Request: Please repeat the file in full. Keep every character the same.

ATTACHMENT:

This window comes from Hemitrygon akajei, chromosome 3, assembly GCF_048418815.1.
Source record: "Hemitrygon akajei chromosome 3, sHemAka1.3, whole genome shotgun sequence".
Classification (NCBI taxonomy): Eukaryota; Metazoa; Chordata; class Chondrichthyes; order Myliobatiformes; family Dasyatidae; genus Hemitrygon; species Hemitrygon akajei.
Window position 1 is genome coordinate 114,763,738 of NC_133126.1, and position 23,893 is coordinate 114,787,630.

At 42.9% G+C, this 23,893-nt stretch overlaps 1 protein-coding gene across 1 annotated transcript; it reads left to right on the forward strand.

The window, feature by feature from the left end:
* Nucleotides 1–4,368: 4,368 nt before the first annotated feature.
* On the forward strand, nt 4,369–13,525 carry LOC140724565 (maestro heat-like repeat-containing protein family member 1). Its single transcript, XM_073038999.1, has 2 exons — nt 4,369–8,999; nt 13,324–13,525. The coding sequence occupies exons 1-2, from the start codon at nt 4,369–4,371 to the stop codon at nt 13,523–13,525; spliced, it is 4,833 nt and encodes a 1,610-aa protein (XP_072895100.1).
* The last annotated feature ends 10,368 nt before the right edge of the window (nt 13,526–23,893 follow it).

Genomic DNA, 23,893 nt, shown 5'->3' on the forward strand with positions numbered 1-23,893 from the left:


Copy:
This window comes from Hemitrygon akajei, chromosome 3, assembly GCF_048418815.1.
Source record: "Hemitrygon akajei chromosome 3, sHemAka1.3, whole genome shotgun sequence".
Classification (NCBI taxonomy): Eukaryota; Metazoa; Chordata; class Chondrichthyes; order Myliobatiformes; family Dasyatidae; genus Hemitrygon; species Hemitrygon akajei.
Window position 1 is genome coordinate 114,763,738 of NC_133126.1, and position 23,893 is coordinate 114,787,630.

At 42.9% G+C, this 23,893-nt stretch overlaps 1 protein-coding gene across 1 annotated transcript; it reads left to right on the forward strand.

The window, feature by feature from the left end:
* Nucleotides 1–4,368: 4,368 nt before the first annotated feature.
* On the forward strand, nt 4,369–13,525 carry LOC140724565 (maestro heat-like repeat-containing protein family member 1). Its single transcript, XM_073038999.1, has 2 exons — nt 4,369–8,999; nt 13,324–13,525. The coding sequence occupies exons 1-2, from the start codon at nt 4,369–4,371 to the stop codon at nt 13,523–13,525; spliced, it is 4,833 nt and encodes a 1,610-aa protein (XP_072895100.1).
* The last annotated feature ends 10,368 nt before the right edge of the window (nt 13,526–23,893 follow it).

Genomic DNA, 23,893 nt, shown 5'->3' on the forward strand with positions numbered 1-23,893 from the left: